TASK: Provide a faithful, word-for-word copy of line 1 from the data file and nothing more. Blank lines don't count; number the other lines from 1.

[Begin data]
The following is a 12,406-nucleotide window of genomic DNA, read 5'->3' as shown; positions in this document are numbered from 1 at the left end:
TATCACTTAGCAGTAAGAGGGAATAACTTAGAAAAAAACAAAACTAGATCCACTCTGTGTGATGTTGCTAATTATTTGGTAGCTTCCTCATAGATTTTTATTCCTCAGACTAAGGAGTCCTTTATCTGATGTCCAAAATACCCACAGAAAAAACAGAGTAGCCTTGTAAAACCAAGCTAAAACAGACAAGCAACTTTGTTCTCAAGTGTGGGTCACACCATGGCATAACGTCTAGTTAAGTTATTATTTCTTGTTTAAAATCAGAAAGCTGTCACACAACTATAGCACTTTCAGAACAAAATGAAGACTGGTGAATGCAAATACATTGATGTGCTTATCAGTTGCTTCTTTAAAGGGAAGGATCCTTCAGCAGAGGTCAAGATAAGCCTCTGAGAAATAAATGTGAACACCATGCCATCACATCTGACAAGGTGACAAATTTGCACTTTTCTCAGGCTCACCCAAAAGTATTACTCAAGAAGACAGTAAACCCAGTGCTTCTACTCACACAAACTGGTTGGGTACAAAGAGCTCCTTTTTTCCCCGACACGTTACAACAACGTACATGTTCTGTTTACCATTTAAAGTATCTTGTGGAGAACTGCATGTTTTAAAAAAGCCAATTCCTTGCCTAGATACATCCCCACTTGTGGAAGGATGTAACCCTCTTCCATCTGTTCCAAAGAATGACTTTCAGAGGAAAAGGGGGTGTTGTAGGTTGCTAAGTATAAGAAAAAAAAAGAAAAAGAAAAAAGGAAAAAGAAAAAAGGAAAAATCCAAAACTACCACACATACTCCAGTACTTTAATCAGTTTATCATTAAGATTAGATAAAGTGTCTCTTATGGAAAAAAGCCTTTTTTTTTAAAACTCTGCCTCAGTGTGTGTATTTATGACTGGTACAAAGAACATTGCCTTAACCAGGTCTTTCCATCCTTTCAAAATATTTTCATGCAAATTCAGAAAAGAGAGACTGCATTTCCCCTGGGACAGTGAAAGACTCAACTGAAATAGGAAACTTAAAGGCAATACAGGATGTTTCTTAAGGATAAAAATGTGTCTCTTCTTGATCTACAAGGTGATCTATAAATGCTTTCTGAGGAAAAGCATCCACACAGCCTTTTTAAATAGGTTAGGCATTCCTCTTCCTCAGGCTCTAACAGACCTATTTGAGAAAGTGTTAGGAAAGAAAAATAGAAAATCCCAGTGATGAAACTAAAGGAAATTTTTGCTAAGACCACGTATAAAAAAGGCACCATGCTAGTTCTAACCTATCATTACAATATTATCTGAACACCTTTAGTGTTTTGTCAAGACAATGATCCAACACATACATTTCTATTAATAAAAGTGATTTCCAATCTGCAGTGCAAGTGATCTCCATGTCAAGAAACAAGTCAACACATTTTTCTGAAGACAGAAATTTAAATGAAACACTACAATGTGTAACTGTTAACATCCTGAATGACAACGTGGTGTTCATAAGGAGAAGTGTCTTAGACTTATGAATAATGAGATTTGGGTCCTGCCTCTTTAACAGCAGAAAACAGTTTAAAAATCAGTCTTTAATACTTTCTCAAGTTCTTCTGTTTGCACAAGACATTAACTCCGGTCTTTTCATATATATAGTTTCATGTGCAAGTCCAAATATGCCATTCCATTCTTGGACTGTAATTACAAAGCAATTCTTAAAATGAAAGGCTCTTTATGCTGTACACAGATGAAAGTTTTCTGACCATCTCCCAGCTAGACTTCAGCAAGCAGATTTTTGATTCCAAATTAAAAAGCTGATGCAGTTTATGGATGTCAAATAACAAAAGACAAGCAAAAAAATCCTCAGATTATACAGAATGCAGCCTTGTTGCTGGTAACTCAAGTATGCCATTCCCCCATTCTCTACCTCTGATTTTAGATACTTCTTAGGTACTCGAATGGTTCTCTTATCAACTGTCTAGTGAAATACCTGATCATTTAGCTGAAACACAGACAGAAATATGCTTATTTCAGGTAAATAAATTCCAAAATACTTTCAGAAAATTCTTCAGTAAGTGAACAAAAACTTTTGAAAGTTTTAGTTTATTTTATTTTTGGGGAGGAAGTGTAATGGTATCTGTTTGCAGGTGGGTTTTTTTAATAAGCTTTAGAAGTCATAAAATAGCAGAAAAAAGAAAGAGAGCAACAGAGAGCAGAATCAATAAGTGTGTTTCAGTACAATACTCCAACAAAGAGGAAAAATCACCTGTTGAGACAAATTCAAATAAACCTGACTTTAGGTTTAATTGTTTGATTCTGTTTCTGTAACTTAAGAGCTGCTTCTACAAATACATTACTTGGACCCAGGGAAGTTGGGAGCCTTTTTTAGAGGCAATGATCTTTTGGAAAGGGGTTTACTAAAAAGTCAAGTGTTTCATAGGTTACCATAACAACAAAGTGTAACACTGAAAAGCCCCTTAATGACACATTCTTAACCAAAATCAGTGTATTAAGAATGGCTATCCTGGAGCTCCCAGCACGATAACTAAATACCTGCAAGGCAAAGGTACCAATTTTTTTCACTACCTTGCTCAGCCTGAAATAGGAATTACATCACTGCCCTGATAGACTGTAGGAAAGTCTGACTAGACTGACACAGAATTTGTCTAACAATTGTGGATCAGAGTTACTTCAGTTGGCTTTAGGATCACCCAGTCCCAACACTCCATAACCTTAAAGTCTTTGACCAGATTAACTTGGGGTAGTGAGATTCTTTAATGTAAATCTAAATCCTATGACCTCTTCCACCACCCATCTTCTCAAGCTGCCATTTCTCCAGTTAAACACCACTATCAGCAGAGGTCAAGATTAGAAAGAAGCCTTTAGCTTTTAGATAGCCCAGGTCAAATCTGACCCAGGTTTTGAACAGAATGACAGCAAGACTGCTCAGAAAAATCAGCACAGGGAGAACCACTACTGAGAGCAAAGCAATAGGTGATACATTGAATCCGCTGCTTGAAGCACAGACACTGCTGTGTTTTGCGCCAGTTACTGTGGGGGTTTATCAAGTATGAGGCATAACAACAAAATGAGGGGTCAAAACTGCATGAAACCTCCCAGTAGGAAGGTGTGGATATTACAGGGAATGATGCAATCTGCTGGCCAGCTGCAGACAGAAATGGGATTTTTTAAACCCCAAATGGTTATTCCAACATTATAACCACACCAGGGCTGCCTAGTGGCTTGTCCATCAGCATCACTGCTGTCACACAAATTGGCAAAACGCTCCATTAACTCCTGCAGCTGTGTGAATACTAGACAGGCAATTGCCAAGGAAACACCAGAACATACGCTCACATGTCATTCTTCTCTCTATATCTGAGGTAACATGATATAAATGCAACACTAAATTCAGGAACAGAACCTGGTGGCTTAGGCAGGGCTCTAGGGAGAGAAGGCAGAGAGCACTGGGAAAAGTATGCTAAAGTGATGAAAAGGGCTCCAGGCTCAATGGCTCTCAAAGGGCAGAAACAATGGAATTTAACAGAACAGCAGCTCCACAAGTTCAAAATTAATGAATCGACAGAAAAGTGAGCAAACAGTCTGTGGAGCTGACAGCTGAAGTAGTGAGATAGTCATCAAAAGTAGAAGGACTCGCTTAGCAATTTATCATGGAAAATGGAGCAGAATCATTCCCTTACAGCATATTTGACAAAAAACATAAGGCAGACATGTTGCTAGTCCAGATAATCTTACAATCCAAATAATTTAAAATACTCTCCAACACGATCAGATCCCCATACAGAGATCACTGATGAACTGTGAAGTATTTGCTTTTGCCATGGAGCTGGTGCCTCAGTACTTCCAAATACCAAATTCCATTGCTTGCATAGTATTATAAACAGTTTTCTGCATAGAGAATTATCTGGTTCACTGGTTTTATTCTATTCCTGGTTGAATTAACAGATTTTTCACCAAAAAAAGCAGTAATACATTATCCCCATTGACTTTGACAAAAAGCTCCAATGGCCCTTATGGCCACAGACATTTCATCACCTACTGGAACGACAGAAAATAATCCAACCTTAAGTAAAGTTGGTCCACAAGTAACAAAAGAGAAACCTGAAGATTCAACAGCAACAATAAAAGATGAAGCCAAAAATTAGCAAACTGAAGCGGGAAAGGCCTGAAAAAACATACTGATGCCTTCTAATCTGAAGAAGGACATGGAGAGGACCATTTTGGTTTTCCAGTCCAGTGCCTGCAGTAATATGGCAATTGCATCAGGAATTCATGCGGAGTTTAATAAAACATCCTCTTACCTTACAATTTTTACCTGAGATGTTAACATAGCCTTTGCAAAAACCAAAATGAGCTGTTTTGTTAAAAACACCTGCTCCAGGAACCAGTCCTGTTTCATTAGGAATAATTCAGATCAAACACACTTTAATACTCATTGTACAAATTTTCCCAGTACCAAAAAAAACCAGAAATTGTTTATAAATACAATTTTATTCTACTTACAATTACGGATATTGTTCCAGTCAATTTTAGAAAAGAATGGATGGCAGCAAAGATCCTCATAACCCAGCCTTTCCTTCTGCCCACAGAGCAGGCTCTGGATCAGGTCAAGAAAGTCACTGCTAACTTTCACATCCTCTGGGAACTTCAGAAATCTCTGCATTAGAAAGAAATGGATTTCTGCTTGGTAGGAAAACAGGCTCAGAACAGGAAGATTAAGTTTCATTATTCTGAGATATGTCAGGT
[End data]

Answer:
The following is a 12,406-nucleotide window of genomic DNA, read 5'->3' as shown; positions in this document are numbered from 1 at the left end: